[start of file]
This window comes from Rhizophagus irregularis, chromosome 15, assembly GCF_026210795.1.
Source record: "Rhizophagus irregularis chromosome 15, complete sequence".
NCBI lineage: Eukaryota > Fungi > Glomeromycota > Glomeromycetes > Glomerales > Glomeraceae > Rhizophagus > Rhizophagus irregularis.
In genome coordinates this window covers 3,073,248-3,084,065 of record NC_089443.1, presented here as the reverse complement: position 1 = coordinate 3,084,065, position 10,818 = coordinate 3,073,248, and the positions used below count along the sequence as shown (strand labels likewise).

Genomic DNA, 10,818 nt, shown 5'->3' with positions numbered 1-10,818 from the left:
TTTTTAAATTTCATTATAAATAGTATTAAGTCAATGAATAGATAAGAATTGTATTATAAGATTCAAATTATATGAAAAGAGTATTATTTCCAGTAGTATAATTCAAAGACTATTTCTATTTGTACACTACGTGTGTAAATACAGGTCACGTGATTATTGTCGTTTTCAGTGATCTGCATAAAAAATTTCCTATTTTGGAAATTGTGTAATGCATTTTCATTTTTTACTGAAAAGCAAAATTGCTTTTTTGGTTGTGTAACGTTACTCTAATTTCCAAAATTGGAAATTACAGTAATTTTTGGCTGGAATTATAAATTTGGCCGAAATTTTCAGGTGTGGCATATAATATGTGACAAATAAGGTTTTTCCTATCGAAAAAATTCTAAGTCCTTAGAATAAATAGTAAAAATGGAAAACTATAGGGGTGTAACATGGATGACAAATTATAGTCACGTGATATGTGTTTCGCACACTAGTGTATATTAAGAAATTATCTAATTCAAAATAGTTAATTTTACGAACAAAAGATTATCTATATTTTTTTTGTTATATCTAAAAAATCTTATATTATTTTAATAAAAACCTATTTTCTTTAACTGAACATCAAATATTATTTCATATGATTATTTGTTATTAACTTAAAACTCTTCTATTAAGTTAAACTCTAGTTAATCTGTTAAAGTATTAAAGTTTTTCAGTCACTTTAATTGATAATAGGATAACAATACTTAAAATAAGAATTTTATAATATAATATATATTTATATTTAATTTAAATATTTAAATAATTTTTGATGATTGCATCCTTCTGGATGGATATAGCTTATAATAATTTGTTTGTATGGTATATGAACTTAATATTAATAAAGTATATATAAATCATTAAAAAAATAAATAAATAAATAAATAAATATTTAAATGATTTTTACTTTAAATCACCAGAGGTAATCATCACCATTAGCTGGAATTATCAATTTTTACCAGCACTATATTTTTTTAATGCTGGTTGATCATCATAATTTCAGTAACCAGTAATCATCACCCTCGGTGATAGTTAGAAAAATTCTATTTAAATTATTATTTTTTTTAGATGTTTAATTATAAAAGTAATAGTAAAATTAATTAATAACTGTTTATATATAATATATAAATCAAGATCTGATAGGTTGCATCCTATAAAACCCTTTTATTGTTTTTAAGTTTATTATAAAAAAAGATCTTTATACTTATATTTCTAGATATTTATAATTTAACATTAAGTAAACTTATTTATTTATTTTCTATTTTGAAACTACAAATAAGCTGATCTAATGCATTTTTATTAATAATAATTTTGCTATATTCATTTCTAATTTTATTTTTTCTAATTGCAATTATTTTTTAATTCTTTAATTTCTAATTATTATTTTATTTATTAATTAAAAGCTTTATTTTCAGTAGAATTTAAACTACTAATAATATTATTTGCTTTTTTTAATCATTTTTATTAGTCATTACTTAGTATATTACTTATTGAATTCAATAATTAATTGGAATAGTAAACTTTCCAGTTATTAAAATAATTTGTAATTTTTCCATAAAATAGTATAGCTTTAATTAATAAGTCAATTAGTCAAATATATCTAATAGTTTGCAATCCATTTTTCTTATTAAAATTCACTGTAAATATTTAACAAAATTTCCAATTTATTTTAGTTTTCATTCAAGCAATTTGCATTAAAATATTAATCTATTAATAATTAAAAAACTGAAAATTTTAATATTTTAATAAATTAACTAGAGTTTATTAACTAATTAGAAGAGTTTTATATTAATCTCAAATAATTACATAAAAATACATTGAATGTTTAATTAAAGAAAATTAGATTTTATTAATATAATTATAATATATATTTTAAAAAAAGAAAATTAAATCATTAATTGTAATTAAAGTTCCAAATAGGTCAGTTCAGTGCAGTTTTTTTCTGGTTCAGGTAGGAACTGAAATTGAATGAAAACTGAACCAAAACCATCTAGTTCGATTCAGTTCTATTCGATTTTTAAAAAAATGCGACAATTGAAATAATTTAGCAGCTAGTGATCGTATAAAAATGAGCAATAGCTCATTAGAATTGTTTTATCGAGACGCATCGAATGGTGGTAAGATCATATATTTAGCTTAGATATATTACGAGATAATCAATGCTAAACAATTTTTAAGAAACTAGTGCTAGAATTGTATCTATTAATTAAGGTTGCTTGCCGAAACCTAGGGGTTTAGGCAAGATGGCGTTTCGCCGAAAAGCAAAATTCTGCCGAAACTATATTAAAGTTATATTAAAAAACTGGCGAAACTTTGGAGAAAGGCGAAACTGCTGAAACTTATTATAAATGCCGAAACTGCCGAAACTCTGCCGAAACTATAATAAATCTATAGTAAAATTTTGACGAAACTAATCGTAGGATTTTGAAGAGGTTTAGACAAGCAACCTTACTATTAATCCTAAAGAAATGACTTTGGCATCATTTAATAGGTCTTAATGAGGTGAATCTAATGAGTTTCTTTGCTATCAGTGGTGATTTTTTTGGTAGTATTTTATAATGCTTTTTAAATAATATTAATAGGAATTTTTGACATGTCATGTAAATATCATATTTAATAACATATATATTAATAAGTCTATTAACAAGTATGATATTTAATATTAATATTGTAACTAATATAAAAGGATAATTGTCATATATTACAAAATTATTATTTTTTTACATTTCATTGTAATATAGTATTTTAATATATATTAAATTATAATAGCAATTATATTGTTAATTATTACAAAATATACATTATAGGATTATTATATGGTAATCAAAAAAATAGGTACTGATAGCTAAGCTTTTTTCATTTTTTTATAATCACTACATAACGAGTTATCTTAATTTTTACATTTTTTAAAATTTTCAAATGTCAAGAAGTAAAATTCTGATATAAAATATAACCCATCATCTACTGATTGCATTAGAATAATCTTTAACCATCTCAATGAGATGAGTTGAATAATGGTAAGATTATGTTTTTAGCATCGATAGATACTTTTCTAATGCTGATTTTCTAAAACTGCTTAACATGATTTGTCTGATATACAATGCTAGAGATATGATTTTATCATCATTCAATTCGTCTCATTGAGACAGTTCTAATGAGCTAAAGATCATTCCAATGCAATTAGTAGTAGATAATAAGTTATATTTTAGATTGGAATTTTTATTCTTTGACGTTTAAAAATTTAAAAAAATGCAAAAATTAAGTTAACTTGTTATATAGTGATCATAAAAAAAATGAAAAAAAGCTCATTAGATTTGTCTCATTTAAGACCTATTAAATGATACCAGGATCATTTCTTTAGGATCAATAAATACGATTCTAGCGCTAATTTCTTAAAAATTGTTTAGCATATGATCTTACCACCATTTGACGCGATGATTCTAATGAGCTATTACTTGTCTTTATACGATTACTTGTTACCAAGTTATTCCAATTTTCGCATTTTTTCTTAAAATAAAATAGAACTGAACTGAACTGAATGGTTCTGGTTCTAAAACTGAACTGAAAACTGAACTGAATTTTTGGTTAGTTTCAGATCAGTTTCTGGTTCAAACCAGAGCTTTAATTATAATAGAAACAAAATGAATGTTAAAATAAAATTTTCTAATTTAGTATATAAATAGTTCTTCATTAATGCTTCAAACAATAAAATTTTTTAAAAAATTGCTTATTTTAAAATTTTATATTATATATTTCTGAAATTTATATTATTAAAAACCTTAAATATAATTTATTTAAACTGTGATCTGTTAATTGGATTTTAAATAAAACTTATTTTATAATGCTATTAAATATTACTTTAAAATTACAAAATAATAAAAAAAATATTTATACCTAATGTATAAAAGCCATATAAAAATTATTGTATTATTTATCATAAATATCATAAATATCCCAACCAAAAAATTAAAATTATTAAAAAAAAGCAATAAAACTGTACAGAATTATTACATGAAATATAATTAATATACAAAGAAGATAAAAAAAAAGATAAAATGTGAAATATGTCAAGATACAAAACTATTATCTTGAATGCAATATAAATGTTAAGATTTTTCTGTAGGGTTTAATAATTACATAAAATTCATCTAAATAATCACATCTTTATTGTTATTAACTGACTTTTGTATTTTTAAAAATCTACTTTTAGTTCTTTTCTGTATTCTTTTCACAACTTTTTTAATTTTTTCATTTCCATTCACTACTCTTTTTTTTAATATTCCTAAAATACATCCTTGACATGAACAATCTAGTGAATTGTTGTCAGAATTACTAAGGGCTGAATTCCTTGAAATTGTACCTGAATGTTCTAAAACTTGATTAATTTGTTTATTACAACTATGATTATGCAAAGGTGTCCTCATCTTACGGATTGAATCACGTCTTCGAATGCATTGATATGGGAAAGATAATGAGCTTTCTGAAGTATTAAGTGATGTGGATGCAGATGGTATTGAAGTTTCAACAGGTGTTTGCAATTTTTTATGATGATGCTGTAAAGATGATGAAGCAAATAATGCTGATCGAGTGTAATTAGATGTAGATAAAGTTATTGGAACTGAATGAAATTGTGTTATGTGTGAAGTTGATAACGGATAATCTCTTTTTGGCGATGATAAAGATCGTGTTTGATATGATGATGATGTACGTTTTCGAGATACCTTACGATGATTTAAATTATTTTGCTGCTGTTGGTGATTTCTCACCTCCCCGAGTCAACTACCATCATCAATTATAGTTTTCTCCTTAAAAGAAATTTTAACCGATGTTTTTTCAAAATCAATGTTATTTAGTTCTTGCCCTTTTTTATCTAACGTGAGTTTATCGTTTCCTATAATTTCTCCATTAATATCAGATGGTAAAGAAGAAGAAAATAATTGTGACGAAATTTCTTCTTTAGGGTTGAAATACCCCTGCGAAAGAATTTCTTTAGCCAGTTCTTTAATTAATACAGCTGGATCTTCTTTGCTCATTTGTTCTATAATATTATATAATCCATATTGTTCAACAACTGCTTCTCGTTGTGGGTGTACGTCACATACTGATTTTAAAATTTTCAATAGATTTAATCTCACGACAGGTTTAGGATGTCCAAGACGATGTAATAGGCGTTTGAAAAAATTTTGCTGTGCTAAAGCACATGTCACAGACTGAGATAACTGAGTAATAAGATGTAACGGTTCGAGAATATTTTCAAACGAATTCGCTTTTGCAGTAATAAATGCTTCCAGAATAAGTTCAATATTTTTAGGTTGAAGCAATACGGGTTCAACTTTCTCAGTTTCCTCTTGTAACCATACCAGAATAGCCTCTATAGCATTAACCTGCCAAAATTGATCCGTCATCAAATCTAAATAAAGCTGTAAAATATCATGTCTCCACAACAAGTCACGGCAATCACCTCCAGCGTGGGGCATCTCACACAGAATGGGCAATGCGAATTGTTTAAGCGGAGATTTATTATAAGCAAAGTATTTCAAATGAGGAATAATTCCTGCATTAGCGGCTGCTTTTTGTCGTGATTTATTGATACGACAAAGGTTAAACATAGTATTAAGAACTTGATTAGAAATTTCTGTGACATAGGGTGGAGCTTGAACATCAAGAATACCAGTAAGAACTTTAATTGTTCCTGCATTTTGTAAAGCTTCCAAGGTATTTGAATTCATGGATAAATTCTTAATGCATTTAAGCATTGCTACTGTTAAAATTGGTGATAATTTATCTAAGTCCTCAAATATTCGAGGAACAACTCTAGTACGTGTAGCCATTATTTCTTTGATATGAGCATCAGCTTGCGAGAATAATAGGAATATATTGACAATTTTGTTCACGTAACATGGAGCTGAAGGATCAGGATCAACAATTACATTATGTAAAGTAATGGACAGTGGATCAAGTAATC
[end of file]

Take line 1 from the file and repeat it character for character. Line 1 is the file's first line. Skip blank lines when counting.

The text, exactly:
This window comes from Rhizophagus irregularis, chromosome 15, assembly GCF_026210795.1.